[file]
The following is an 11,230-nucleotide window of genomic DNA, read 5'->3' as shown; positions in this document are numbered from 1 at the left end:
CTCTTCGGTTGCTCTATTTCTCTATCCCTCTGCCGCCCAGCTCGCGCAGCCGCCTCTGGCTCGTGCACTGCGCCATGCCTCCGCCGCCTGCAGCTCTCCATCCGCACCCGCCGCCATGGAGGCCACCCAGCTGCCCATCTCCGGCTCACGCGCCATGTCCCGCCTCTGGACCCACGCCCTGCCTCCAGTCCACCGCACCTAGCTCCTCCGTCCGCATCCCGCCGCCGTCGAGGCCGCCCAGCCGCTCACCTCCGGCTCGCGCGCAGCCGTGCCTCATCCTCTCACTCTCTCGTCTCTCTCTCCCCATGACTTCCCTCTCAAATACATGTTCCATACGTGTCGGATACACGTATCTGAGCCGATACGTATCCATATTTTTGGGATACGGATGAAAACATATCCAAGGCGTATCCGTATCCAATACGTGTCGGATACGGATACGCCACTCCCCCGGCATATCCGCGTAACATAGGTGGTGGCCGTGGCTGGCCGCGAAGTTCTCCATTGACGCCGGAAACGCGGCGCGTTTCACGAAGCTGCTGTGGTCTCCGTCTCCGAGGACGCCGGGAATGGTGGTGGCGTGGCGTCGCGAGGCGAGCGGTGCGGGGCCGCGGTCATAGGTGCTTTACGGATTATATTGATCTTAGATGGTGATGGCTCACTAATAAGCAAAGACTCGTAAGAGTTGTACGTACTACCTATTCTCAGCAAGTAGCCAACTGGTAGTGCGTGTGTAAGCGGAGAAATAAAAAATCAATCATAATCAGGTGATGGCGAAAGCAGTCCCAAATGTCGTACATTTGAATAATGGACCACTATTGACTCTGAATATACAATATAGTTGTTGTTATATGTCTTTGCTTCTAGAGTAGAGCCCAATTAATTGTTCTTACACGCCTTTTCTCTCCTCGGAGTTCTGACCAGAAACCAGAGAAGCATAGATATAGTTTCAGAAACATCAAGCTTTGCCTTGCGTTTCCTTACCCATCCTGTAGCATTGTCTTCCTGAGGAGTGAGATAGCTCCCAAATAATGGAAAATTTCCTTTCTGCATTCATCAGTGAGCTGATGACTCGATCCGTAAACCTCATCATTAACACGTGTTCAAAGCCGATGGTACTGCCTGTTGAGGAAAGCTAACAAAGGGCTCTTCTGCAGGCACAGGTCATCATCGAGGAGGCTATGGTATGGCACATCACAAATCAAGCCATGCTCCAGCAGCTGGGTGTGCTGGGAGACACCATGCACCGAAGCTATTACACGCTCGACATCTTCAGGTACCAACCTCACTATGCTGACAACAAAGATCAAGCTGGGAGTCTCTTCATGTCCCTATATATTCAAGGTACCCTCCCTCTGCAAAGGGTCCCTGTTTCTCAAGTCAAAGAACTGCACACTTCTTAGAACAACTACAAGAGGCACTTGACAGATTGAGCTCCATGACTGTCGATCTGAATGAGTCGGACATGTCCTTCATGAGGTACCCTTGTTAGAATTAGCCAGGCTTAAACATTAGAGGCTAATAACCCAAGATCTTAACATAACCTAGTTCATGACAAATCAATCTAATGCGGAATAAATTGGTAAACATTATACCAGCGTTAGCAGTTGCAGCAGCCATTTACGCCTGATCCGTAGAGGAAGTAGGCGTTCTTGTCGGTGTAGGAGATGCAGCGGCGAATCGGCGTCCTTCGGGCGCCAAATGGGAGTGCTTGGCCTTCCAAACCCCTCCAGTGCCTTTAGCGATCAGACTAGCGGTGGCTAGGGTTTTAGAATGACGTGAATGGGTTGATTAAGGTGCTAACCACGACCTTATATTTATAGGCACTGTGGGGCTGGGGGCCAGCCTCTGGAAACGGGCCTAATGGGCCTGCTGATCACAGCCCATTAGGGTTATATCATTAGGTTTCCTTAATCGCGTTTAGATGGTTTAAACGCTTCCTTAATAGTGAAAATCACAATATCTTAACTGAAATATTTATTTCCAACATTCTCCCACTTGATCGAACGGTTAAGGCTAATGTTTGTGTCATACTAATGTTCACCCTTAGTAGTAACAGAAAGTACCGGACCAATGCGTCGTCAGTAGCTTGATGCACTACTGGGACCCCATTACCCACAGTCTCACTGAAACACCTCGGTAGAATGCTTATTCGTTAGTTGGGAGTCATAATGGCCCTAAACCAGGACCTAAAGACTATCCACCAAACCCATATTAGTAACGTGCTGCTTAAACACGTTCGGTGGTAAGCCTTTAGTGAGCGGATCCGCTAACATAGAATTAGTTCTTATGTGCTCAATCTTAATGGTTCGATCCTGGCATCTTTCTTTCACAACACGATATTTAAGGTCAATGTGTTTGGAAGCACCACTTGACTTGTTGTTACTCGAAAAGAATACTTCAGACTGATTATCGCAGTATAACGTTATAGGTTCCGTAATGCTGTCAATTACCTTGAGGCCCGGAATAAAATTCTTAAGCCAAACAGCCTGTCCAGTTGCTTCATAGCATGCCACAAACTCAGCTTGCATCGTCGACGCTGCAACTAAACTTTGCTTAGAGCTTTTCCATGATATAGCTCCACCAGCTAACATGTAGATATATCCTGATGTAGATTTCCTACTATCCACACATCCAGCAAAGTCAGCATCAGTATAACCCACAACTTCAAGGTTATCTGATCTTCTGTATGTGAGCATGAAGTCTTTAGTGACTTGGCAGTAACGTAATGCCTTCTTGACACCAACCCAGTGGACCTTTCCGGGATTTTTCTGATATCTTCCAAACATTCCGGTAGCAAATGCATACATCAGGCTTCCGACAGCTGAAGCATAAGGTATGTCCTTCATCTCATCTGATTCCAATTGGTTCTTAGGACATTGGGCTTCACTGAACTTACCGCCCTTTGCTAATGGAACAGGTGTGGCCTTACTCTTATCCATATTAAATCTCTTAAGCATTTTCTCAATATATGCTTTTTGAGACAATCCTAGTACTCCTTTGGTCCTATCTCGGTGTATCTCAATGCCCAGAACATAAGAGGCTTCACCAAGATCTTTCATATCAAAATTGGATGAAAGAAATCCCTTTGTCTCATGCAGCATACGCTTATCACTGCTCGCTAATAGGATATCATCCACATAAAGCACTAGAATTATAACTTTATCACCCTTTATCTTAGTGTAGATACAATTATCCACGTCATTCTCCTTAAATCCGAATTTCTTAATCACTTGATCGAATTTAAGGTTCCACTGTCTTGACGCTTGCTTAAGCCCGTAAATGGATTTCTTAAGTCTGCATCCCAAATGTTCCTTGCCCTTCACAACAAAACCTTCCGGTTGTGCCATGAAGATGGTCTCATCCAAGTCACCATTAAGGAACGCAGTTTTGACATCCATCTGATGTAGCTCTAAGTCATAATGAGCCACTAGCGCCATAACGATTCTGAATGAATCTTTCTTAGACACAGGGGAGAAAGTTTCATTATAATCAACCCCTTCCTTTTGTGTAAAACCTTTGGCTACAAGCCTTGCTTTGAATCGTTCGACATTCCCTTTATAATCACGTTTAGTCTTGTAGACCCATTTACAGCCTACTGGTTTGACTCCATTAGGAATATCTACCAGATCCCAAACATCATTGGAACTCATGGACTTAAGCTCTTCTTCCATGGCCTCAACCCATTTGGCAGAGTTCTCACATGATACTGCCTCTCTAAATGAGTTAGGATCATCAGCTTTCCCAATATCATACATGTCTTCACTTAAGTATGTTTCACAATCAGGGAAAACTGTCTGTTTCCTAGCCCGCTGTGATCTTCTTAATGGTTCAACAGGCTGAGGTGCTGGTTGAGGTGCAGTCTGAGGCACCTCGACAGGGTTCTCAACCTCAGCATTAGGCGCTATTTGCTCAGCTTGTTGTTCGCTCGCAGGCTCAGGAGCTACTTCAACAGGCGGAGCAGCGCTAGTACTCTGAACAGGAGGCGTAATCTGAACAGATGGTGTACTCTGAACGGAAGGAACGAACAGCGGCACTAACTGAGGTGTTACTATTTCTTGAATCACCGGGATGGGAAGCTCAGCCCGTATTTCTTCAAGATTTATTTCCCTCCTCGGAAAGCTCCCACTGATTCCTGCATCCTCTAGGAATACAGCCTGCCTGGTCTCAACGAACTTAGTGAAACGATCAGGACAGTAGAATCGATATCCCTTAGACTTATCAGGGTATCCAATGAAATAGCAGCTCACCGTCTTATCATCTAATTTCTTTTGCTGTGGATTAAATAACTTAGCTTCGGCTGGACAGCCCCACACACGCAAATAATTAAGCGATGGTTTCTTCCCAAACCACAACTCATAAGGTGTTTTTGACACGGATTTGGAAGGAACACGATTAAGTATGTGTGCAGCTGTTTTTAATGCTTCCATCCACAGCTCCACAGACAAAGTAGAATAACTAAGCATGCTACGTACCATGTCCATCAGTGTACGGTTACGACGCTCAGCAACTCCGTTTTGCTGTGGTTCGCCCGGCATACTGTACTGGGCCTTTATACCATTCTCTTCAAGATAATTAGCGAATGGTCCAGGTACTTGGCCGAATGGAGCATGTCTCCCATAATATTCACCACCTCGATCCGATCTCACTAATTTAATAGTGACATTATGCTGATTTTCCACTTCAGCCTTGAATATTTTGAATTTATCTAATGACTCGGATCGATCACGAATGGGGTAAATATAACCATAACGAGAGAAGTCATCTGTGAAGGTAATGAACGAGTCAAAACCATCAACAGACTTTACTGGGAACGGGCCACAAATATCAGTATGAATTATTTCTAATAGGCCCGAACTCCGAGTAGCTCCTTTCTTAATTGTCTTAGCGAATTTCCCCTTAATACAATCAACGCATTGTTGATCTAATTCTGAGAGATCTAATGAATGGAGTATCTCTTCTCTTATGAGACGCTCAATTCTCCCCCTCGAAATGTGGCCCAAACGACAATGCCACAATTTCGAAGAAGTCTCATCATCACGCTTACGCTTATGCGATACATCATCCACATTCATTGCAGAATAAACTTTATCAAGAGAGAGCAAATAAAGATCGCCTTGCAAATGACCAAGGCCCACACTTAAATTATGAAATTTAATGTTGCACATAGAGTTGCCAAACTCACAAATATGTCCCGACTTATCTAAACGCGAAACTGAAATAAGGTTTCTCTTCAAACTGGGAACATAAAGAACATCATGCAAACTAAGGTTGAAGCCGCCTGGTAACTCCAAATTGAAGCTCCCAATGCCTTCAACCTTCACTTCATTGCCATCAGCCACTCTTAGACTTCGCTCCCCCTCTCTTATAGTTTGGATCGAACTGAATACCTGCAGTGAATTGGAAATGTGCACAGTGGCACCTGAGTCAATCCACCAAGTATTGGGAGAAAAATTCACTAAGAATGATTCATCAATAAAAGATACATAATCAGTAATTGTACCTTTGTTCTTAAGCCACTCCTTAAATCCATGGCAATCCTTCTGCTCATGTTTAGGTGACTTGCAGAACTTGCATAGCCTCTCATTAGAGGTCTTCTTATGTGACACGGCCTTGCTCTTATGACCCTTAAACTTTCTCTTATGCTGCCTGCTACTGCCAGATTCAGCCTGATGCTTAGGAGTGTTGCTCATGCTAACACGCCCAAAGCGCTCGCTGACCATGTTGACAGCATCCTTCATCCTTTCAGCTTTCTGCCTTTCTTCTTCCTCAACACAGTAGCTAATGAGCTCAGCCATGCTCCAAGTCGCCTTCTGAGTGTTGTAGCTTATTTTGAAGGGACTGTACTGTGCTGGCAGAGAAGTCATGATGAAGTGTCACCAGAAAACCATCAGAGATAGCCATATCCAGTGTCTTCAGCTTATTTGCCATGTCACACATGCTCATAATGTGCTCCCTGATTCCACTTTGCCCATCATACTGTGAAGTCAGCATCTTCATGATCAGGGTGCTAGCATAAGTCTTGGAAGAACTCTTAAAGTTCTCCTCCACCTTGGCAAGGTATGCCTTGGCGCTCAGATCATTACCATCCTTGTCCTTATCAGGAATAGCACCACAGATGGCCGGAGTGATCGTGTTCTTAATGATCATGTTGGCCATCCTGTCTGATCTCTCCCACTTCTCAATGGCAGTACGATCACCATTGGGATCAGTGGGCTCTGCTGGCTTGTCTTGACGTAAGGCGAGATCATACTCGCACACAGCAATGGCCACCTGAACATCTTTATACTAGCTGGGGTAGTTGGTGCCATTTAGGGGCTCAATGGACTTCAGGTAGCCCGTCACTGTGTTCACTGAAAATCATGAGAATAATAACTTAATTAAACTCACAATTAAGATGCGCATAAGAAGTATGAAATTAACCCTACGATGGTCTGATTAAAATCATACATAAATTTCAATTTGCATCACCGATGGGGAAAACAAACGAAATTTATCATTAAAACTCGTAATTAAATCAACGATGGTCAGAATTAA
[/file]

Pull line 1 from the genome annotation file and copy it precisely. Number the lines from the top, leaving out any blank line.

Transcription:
The following is an 11,230-nucleotide window of genomic DNA, read 5'->3' as shown; positions in this document are numbered from 1 at the left end: